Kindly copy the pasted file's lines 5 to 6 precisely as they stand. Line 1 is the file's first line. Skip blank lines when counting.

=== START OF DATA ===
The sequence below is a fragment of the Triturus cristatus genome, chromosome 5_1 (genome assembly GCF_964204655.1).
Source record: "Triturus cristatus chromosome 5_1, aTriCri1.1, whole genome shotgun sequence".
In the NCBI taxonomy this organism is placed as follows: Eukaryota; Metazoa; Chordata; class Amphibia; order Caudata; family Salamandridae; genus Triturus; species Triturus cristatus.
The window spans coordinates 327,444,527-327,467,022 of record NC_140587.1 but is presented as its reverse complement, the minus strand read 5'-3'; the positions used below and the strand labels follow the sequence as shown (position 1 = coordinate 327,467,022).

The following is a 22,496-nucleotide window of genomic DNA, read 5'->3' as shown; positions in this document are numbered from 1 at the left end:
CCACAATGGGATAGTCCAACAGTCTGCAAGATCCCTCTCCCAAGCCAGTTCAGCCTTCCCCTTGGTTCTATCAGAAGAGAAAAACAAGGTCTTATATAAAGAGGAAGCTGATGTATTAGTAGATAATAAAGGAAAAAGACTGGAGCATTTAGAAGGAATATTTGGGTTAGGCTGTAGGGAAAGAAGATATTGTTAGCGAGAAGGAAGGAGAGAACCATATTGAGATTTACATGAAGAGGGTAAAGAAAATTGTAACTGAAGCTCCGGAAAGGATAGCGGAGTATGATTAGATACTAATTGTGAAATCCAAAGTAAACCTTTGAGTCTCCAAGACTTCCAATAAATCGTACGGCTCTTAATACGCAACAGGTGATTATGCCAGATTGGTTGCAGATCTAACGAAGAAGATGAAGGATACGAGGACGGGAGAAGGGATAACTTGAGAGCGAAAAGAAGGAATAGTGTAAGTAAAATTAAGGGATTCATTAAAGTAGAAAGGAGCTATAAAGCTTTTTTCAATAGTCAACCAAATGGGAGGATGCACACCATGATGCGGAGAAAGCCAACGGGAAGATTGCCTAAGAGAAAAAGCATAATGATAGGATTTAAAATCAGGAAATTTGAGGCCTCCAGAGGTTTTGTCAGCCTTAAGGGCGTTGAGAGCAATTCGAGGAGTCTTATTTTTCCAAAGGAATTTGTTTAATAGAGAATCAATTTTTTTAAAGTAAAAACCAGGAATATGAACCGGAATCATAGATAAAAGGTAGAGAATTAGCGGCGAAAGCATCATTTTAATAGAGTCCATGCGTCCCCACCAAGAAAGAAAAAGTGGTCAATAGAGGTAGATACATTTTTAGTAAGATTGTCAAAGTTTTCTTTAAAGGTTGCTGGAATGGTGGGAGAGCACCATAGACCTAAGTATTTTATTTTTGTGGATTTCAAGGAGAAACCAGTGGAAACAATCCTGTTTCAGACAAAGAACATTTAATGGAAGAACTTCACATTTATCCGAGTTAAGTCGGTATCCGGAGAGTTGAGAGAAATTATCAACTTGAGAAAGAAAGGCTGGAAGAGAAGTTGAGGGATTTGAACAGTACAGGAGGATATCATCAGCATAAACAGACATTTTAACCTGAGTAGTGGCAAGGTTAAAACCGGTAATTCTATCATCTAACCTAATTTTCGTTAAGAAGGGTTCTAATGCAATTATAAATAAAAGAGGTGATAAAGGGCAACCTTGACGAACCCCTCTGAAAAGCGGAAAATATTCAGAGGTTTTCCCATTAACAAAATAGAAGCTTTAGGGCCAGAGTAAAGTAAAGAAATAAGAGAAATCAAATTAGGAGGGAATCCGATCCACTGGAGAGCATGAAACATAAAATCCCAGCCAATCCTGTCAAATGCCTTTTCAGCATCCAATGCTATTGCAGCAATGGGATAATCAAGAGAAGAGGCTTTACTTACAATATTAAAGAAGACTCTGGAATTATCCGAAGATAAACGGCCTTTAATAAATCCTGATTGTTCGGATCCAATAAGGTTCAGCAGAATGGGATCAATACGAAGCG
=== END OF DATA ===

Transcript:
The following is a 22,496-nucleotide window of genomic DNA, read 5'->3' as shown; positions in this document are numbered from 1 at the left end:
CCACAATGGGATAGTCCAACAGTCTGCAAGATCCCTCTCCCAAGCCAGTTCAGCCTTCCCCTTGGTTCTATCAGAAGAGAAAAACAAGGTCTTATATAAAGAGGAAGCTGATGTATTAGTAGATAATAAAGGAAAAAGACTGGAGCATTTAGAAGGAATATTTGGGTTAGGCTGTAGGGAAAGAAGATATTGTTAGCGAGAAGGAAGGAGAGAACCATATTGAGATTTACATGAAGAGGGTAAAGAAAATTGTAACTGAAGCTCCGGAAAGGATAGCGGAGTATGATTAGATACTAATTGTGAAATCCAAAGTAAACCTTTGAGTCTCCAAGACTTCCAATAAATCGTACGGCTCTTAATACGCAACAGGTGATTATGCCAGATTGGTTGCAGATCTAACGAAGAAGATGAAGGATACGAGGACGGGAGAAGGGATAACTTGAGAGCGAAAAGAAGGAATAGTGTAAGTAAAATTAAGGGATTCATTAAAGTAGAAAGGAGCTATAAAGCTTTTTTCAATAGTCAACCAAATGGGAGGATGCACACCATGATGCGGAGAAAGCCAACGGGAAGATTGCCTAAGAGAAAAAGCATAATGATAGGATTTAAAATCAGGAAATTTGAGGCCTCCAGAGGTTTTGTCAGCCTTAAGGGCGTTGAGAGCAATTCGAGGAGTCTTATTTTTCCAAAGGAATTTGTTTAATAGAGAATCAATTTTTTTAAAGTAAAAACCAGGAATATGAACCGGAATCATAGATAAAAGGTAGAGAATTAGCGGCGAAAGCATCATTTTAATAGAGTCCATGCGTCCCCACCAAGAAAGAAAAAGTGGTCAATAGAGGTAGATACATTTTTAGTAAGATTGTCAAAGTTTTCTTTAAAGGTTGCTGGAATGGTGGGAGAGCACCATAGACCTAAGTATTTTATTTTTGTGGATTTCAAGGAGAAACCAGTGGAAACAATCCTGTTTCAGACAAAGAACATTTAATGGAAGAACTTCACATTTATCCGAGTTAAGTCGGTATCCGGAGAGTTGAGAGAAATTATCAACTTGAGAAAGAAAGGCTGGAAGAGAAGTTGAGGGATTTGAACAGTACAGGAGGATATCATCAGCATAAACAGACATTTTAACCTGAGTAGTGGCAAGGTTAAAACCGGTAATTCTATCATCTAACCTAATTTTCGTTAAGAAGGGTTCTAATGCAATTATAAATAAAAGAGGTGATAAAGGGCAACCTTGACGAACCCCTCTGAAAAGCGGAAAATATTCAGAGGTTTTCCCATTAACAAAATAGAAGCTTTAGGGCCAGAGTAAAGTAAAGAAATAAGAGAAATCAAATTAGGAGGGAATCCGATCCACTGGAGAGCATGAAACATAAAATCCCAGCCAATCCTGTCAAATGCCTTTTCAGCATCCAATGCTATTGCAGCAATGGGATAATCAAGAGAAGAGGCTTTACTTACAATATTAAAGAAGACTCTGGAATTATCCGAAGATAAACGGCCTTTAATAAATCCTGATTGTTCGGATCCAATAAGGTTCAGCAGAATGGGATCAATACGAAGCG